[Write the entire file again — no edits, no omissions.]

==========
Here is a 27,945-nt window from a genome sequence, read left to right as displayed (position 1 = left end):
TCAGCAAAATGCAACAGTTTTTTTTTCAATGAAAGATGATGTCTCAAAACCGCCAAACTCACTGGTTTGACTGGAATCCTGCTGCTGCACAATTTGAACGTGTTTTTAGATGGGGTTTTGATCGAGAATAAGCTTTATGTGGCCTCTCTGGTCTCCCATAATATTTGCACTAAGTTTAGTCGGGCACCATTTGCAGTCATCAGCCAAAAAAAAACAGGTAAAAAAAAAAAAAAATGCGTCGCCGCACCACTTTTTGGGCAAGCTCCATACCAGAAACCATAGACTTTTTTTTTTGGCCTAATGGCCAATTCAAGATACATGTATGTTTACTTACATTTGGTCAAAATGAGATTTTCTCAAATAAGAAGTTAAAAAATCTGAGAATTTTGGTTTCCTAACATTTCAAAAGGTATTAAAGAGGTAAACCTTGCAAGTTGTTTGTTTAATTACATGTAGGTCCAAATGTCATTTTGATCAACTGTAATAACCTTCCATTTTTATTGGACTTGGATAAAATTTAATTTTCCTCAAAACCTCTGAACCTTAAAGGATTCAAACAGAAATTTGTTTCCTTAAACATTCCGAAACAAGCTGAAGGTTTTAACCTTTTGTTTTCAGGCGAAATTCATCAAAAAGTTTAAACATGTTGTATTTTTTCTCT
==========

Here is a 27,945-nt window from a genome sequence, read left to right as displayed (position 1 = left end):
TCAGCAAAATGCAACAGTTTTTTTTTCAATGAAAGATGATGTCTCAAAACCGCCAAACTCACTGGTTTGACTGGAATCCTGCTGCTGCACAATTTGAACGTGTTTTTAGATGGGGTTTTGATCGAGAATAAGCTTTATGTGGCCTCTCTGGTCTCCCATAATATTTGCACTAAGTTTAGTCGGGCACCATTTGCAGTCATCAGCCAAAAAAAAACAGGTAAAAAAAAAAAAAAATGCGTCGCCGCACCACTTTTTGGGCAAGCTCCATACCAGAAACCATAGACTTTTTTTTTTGGCCTAATGGCCAATTCAAGATACATGTATGTTTACTTACATTTGGTCAAAATGAGATTTTCTCAAATAAGAAGTTAAAAAATCTGAGAATTTTGGTTTCCTAACATTTCAAAAGGTATTAAAGAGGTAAACCTTGCAAGTTGTTTGTTTAATTACATGTAGGTCCAAATGTCATTTTGATCAACTGTAATAACCTTCCATTTTTATTGGACTTGGATAAAATTTAATTTTCCTCAAAACCTCTGAACCTTAAAGGATTCAAACAGAAATTTGTTTCCTTAAACATTCCGAAACAAGCTGAAGGTTTTAACCTTTTGTTTTCAGGCGAAATTCATCAAAAAGTTTAAACATGTTGTATTTTTTCTCT